Plural or singular ?

Everybody has THEIR  own strengths and weeknesses ...

Can we use a singular subject, but then using a plural pronoun?

Aug 8, 2014 2:50 PM
Comments · 4

No, we can't use singular subject then plural pronoun because

As i know, for example: Elya is my friend who is learning a new language and <em>They</em> are not Indian (Correct: She is not Indian).

We can't use <em>They</em> (any other pronoun) at the place of <em>She</em>.

Note: We always use Pronoun according to subject.

August 9, 2014

While technically English uses the male singular pronoun, as in "to each his own", the implied meaning is gender neutral -- much the same way that "mankind" is often used to mean "the human race".


To be strictly grammatically correct, you should write "Everybody has his own strengths and weaknesses." As Jmat says, though, it's common for people to use "their" when speaking. If you feel strongly about writing a truly gender-neutral sentence, the preferred option for formal writing is the somewhat awkward, "Everybody has his or her own strengths and weaknesses."


You could also say "All people have their own strengths and weaknesses," which means essentally the same thing and avoids the issue altogether.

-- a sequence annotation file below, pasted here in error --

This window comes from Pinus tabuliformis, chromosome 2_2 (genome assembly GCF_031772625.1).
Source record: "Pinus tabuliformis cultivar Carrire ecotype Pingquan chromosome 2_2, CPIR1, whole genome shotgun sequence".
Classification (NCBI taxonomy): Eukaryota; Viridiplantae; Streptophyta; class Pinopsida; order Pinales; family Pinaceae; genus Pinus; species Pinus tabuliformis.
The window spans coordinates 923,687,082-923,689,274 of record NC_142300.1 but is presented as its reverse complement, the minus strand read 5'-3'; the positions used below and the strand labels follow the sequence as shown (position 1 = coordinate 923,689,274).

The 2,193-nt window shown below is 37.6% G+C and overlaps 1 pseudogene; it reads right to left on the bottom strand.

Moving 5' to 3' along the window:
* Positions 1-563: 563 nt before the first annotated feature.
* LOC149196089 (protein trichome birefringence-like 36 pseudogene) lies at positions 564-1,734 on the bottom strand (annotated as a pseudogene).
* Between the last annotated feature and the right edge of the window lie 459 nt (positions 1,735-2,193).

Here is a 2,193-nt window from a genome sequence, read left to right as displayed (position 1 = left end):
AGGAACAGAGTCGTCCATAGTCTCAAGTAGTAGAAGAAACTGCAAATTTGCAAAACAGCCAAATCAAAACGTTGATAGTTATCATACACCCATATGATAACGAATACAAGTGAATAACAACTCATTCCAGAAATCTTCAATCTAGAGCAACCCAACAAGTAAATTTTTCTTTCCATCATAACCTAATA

August 8, 2014

It's common to use "they" and its variations when you don't know the gender of someone. It's slightly informal. It's also considered safer because some people might be offended if you say "he" or "she".

August 8, 2014

"Can we use a singular subject, but then using a plural pronoun?"


Well, <em>you</em> is also a plural pronoun. ;) We don't have any problem using it with a singular (or even impersonal) meaning.


The mini-dilemma is that English doesn't have a neutral singular pronoun for humans. <em>It</em> means a non-human. <em>He</em> has been used historically, but now we think it ignores women. Using <em>she</em> has the same problem. <em>He/She</em> and <em>He or she</em> can sound awkward.  The thing is, modern English speakers are favouring gender neutrality.


Some people have suggested an entirely new pronoun, but none of these have gained currency (ie. become widely used or popular). So, the best solution I've seen so far (and that I use) is adopting <em>they</em> and treating it as a singular person.


Apart from that, Claire's suggestion of rewriting the sentence entirely so that the subject is plural is a very good idea.

It reminds me of the joke about the zookeeper who loved linguistics...

August 9, 2014